Everyone can relate to the feeling of getting hungry and going to the kitchen to find something to eat. Most people will open their fridge, quickly survey their options and settle for whatever looks most appetizing. In these moments, individuals are more concerned with satisfying their hunger than the consequences of their specific food choices. However, people must break this bad habit because day-to-day eating routines significantly impact an individual’s physical health and their surrounding environment.
On Thursday, March 28, the Office of Sustainability and the Shaw Wellness Institute co-sponsored a “Plate and Planet” Brown Bag with hopes of encouraging members of the community to make healthier and more conscious decisions when it comes to the kinds of food they eat. The Brown Bag effectively outlined certain diets that promote sustainable eating and provided students with helpful tips on how to successfully navigate Colgate Dining and Hamilton restaurants.
Senior Madison Smith and Sophomore Jaanvi Sachdeva, interns at Colgate’s Office of Sustainability, began the event by asking the audience about their typical eating habits. From this open discussion, it became clear that most people do not make mindful food choices or know where the majority of their food comes from. Although this was a slightly alarming revelation, it emphasized the necessity of educating people about sustainable eating. Fortunately, Smith and Sachdeva shared useful information with the group from their background in environmental studies.
“The food industry has been the most interesting aspect of my environmental studies education and is something that I am hoping to go into later on,” Smith said.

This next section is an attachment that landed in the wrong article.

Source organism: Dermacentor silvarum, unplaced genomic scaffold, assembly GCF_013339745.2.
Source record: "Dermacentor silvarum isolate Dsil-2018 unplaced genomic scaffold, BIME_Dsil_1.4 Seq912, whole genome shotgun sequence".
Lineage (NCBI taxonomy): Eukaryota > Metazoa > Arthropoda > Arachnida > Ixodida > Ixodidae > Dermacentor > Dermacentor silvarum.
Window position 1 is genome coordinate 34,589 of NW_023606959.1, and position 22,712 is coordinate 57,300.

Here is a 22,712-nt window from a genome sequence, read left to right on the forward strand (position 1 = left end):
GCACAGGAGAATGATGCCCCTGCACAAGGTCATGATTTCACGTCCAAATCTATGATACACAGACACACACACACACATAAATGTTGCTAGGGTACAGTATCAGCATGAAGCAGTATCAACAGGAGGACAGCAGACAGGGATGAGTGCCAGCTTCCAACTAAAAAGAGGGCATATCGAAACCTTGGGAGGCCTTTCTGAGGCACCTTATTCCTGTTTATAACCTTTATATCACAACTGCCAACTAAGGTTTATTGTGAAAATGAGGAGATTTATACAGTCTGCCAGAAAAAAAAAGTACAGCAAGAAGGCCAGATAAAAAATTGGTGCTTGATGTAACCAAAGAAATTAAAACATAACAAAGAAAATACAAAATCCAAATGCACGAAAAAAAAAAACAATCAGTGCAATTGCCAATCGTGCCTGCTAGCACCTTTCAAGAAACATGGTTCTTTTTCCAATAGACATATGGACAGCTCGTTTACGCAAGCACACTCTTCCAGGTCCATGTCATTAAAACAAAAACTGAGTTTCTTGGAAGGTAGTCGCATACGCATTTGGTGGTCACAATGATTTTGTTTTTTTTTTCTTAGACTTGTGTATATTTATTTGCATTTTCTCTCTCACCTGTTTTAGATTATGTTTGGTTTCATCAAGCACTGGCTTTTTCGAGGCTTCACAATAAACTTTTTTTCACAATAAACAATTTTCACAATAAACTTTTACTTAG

For starters, Smith and Sachdeva shared shocking statistics related to the environmental impacts of meat. Raising animals on a farm for meat production not only requires a significant amount of land, often causing deforestation and a decline in biodiversity, but it also releases greenhouse gas emissions into the atmosphere which can lead to air pollution and global warming. As a result, many environmental scientists believe that global meat consumption should drastically be reduced and that people should switch to plant-based diets. The two most common and effective plant-based diets include vegetarianism and veganism. Both of these diets are advantageous to the environment as no animals are harmed and greenhouse gas emissions are reduced.
After outlining the benefits of these plant-based diets, Smith and Sachdeva continued their presentation by providing useful tips on how to navigate Colgate’s dining halls and Hamilton restaurants. Smith and Sachdeva encourage students to eat at Frank rather than at the Coop in order to avoid the use of disposable containers. Within Frank, members of the Colgate community can make environmentally conscious food choices by selecting vegetarian options, eating locally grown root vegetables located in the back of the dinning hall and reducing portion sizes in order to avoid food waste. Moreover, students and faculty can eat sustainably in the town of Hamilton by exploring restaurants such as the Hamilton Eatery, Hamilton Whole Foods, the Royal Indian Grill and Oliveri’s, which all have vegetarian options on their menus.
As the “Plate and Planet” Brown Bag came to a close, Smith and Sachdeva emphasized the importance of prioritizing healthy and environmentally friendly foods. However, they also reminded the audience that individual wellness is equally as important. In order to sustain the environment, people must listen to their bodies and, most importantly, sustain themselves.
Contact Sarah Speegle at email@example.com.